Pope's Essay on Criticism

By Frederick M. A. Ryland; Alexander Pope | Go to book overview

AN ESSAY ON CRITICISM.

I.

'T IS hard to say if greater want of skill
Appear in writing or in judging ill;
But of the two less dang'rous is th' offence
To tire our patience than mislead our sense:

Some few in that, but numbers err in this,
5
Ten censure wrong for one who writes amiss;
A fool might once himself alone expose,
Now one in verse makes many more in prose.

'T is with our judgments as our watches, none

Go just alike, yet each believes his own.
10
In Poets as true genius is but rare,
True Taste as seldom is the Critic's share;
Both must alike from Heav'n derive their light,
These born to judge, as well as those to write.
Let such teach others who themselves excel,
15
And censure freely who have written well.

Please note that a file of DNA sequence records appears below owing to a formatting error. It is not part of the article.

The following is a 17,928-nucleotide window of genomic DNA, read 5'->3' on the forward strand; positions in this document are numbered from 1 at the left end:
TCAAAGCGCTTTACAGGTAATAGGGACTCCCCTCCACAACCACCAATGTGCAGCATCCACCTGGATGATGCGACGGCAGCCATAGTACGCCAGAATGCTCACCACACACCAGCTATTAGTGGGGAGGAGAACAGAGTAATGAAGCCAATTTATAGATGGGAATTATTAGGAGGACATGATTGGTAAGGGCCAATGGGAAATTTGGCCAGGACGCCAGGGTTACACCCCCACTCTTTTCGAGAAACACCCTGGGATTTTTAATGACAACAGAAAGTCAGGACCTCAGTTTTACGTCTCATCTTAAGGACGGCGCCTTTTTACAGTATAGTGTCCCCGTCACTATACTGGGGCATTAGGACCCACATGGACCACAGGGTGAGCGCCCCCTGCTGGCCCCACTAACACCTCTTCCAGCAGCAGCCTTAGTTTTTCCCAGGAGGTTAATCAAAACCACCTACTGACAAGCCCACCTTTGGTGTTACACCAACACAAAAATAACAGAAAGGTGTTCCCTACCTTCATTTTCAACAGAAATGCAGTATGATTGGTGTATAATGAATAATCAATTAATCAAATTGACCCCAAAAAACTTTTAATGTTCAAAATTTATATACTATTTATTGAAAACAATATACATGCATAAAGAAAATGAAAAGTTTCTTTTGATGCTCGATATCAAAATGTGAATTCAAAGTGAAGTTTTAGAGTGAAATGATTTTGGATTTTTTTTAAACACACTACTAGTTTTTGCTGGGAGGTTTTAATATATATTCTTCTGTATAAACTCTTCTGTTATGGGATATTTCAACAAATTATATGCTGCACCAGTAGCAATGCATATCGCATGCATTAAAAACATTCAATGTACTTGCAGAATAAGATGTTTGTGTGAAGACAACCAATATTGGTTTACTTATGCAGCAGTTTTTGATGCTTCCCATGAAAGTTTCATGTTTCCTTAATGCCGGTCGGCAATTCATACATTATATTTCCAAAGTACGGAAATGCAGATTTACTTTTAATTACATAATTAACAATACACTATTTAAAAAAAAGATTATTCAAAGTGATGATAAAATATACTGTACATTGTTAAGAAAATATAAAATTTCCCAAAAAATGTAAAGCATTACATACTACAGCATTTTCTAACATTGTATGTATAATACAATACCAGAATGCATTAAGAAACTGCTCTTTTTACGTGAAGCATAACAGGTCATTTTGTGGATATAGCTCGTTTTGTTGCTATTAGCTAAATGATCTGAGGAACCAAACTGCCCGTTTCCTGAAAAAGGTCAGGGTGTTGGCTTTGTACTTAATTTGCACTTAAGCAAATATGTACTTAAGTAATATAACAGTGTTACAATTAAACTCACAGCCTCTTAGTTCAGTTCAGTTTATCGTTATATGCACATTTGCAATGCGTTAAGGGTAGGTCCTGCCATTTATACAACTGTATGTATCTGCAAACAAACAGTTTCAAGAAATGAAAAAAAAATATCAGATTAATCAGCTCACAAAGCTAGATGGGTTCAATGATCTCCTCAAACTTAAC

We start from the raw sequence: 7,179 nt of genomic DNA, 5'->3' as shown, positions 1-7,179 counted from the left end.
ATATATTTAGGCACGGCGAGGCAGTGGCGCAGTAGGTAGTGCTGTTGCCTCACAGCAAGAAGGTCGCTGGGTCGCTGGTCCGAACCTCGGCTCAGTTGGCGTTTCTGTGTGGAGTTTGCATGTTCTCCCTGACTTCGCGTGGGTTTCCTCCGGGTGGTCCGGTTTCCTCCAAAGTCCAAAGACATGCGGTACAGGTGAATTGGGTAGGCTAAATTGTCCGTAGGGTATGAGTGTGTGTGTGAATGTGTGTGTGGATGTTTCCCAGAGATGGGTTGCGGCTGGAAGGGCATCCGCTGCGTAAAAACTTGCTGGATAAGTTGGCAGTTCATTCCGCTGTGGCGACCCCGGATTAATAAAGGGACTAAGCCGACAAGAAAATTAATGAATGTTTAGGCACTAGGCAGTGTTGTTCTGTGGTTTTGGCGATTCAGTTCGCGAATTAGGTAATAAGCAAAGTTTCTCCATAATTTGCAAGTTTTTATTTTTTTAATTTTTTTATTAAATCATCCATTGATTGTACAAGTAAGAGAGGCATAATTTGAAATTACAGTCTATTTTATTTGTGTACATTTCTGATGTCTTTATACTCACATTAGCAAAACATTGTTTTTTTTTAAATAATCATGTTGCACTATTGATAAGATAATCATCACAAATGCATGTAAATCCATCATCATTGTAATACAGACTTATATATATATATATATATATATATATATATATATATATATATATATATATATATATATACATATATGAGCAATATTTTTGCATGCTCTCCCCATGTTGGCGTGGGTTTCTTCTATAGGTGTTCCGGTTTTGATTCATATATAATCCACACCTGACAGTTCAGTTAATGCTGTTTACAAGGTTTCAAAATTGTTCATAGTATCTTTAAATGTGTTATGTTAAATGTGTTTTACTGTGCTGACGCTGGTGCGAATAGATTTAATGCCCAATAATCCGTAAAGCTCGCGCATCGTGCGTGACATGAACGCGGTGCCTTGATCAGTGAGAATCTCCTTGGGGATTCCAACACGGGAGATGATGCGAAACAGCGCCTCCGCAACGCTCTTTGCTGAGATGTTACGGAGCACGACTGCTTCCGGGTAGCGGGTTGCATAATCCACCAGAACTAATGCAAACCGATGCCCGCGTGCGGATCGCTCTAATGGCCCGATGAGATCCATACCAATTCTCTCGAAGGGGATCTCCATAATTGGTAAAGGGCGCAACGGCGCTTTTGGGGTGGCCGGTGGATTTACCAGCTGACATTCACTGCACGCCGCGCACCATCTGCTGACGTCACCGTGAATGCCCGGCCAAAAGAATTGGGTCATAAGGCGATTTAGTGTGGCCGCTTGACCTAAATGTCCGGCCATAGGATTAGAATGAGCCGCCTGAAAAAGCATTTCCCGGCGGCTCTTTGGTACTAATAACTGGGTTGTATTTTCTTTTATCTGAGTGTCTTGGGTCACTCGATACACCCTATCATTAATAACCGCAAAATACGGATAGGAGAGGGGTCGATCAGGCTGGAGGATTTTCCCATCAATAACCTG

Authors are partial to their wit, 't is true,
But are not Critics to their judgment too?

Yet, if we look more closely, we shall find

Most have the seeds of judgment in their mind:
20
Nature affords at least a glimm'ring light;
The lines, tho' touch'd but faintly, are drawn right:

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Pope's Essay on Criticism
Table of contents

Table of contents

  • Pope's Essay on Criticism *
  • Preface *
  • Contents *
  • Introduction *
  • Contents of the Essay on Criticism *
  • An Essay on Criticism. *
  • Notes *
  • Appendix I *
  • Appendix II *
  • Blackie's Standard English Classics - With Introductions and Generally with Notes *
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